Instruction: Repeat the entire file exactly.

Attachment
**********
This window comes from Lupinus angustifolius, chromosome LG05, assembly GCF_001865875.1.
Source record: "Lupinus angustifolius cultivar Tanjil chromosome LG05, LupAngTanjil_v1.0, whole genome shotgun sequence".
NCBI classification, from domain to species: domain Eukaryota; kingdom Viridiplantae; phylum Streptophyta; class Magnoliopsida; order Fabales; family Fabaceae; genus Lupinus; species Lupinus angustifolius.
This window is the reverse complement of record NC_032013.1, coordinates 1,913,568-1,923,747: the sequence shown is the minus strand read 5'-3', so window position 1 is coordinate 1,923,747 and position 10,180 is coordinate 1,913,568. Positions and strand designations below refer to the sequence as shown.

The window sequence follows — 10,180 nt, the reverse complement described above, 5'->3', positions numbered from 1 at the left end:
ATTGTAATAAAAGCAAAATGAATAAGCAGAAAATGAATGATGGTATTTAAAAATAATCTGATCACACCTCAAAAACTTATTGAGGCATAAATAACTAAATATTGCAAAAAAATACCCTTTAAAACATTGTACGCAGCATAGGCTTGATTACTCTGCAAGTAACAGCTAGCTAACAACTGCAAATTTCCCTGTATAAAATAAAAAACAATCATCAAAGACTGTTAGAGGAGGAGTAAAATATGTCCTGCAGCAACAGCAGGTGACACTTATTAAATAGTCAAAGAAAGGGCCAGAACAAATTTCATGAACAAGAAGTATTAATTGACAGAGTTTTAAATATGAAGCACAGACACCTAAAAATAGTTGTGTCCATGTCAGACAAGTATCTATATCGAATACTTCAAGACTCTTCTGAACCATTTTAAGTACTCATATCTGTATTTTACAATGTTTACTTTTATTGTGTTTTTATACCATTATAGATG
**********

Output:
This window comes from Lupinus angustifolius, chromosome LG05, assembly GCF_001865875.1.
Source record: "Lupinus angustifolius cultivar Tanjil chromosome LG05, LupAngTanjil_v1.0, whole genome shotgun sequence".
NCBI classification, from domain to species: domain Eukaryota; kingdom Viridiplantae; phylum Streptophyta; class Magnoliopsida; order Fabales; family Fabaceae; genus Lupinus; species Lupinus angustifolius.
This window is the reverse complement of record NC_032013.1, coordinates 1,913,568-1,923,747: the sequence shown is the minus strand read 5'-3', so window position 1 is coordinate 1,923,747 and position 10,180 is coordinate 1,913,568. Positions and strand designations below refer to the sequence as shown.

The window sequence follows — 10,180 nt, the reverse complement described above, 5'->3', positions numbered from 1 at the left end:
ATTGTAATAAAAGCAAAATGAATAAGCAGAAAATGAATGATGGTATTTAAAAATAATCTGATCACACCTCAAAAACTTATTGAGGCATAAATAACTAAATATTGCAAAAAAATACCCTTTAAAACATTGTACGCAGCATAGGCTTGATTACTCTGCAAGTAACAGCTAGCTAACAACTGCAAATTTCCCTGTATAAAATAAAAAACAATCATCAAAGACTGTTAGAGGAGGAGTAAAATATGTCCTGCAGCAACAGCAGGTGACACTTATTAAATAGTCAAAGAAAGGGCCAGAACAAATTTCATGAACAAGAAGTATTAATTGACAGAGTTTTAAATATGAAGCACAGACACCTAAAAATAGTTGTGTCCATGTCAGACAAGTATCTATATCGAATACTTCAAGACTCTTCTGAACCATTTTAAGTACTCATATCTGTATTTTACAATGTTTACTTTTATTGTGTTTTTATACCATTATAGATG